Harvey Koh: Why Are So Few Inclusive Businesses Getting to Scale?

Harvey Koh

This entry was originally posted on Business Fights Poverty. It is authored by Harvey Koh, a Director at Monitor Deloitte and lead author of the report, Beyond the Pioneer. A full version of this report is attached below.

We at Monitor Inclusive Markets believe that inclusive businesses – businesses that engage the global poor as either customers or suppliers – can vastly improve the lives of millions who are suffering the consequences of global poverty. That is why we were so disappointed when in 2011 we surveyed 439 such firms in Africa and found that a mere 13% of them were at scale.

Why is scale important? Over a billion people have inadequate access to water and some 2.6 billion lack basic sanitation, causing the deaths of 1.4 million children every year. A quarter of all humans live without electricity, and one in seven don’t even have enough to eat. While the proliferation of innovative new inclusive business models is exciting, they will not be able to able to make a significant difference to global poverty until they achieve scale.

So what are the barriers to scaling faced by these businesses? When we think about what causes a firm to grow, it’s natural to think about factors within the business itself. Maybe successful growth has been driven by the brilliance of the entrepreneur, or failure by deep flaws in their business model. But an analysis focused only at the level of the firm is severely incomplete, especially when that business is trying to engage the global poor in socially beneficial ways.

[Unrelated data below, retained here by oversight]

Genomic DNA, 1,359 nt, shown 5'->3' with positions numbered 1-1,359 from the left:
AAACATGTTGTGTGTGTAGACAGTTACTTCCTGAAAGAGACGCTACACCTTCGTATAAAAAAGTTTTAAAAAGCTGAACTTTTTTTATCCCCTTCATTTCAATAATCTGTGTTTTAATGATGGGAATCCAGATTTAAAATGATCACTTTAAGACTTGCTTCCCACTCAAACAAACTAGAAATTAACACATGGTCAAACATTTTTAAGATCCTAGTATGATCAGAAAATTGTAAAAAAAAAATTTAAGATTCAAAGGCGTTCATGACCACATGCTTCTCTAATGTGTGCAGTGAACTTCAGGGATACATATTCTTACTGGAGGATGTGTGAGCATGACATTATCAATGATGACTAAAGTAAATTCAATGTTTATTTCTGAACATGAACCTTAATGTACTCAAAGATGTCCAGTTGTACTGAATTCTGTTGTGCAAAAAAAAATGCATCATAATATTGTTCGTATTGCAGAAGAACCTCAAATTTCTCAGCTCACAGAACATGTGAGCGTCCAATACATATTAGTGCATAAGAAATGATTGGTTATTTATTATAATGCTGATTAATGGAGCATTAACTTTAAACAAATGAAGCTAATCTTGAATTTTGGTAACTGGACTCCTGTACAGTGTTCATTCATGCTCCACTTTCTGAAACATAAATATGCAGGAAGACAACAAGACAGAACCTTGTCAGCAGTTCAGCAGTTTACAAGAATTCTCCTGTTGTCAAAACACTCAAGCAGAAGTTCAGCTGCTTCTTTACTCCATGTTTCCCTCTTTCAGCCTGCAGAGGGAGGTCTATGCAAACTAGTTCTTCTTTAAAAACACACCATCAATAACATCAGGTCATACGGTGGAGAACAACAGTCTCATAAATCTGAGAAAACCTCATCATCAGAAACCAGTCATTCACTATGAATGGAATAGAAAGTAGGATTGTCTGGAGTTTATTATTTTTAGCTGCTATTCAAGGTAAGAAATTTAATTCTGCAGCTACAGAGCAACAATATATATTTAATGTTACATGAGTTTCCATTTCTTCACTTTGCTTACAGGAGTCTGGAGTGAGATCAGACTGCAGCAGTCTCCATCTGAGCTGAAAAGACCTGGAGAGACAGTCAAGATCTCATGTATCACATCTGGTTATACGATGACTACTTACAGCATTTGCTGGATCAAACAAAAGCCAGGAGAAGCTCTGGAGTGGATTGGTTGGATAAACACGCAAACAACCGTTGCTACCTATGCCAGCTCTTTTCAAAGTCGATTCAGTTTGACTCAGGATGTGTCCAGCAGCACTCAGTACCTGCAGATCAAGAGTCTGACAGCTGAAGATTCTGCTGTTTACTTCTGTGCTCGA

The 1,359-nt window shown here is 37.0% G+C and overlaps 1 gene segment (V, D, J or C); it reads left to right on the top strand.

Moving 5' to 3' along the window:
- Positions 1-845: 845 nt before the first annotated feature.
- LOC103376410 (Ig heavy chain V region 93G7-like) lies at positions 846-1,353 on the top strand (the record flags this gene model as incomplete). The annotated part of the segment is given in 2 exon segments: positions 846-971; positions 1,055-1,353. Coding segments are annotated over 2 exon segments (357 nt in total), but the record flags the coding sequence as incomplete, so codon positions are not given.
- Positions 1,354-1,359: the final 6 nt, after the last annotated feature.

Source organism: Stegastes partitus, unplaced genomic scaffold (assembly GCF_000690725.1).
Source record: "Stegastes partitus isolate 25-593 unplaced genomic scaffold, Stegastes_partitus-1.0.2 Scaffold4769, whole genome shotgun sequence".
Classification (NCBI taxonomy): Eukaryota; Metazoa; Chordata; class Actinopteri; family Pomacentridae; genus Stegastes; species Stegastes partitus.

Take, for example, the barriers facing firms trying to deliver innovative, life-saving drugs to the rural poor in developing countries. While people in rural areas might desire and be able to afford these medications, logistics providers might not exist to get these products to their villages. Or think about the firm trying to provide solar lighting products in a country where these products face several taxes while its main competitor, kerosene, is actually subsidized by the government. The bad news, then, is that scaling barriers are tough and present at multiple levels both within and beyond the firm.

Understanding these barriers and, more importantly, what we should do about them, is the subject of our latest report, Beyond the Pioneer: Getting Inclusive Industries to Scale. It is the culmination of a year-long intensive research project that has spanned Asia and Africa, and our own deep experience working with market-based solutions on the ground. In it, we explain why these scaling barriers exist and why firms tend not to resolve them on their own, and describe how these problems were solved in successful cases of scaling in a range of sectors including financial services, energy, agribusiness and healthcare. You can read our findings and recommendations at www.beyondthepioneer.org

We remain optimistic about the truly transformative potential of market-based solutions to poverty. What we need now, however, is to move from merely spurring the emergence of innovative business models, to truly accelerating the march of these models towards real scale. We invite you to read the report and engage in the important conversation that we hope it will stimulate.

Editor's Note:

  • Monitor Inclusive Markets is a unit of Monitor Deloitte.
  • Monitor Deloitte will be introducing Beyond the Pioneer at the Skoll World Forum in Oxford and the Sankalp Unconvention Summit in Mumbai, both on the 11th of April. This topic will also be presented and discussed at a number of events in the San Francisco Bay Area, Washington D.C., New York and London in April and May. Details of these events can be found at www.beyondthepioneer.org
  • We invite you to share the report and engage in the conversation using #BeyondPioneer and our Twitter handle @InclusiveMkts.

 

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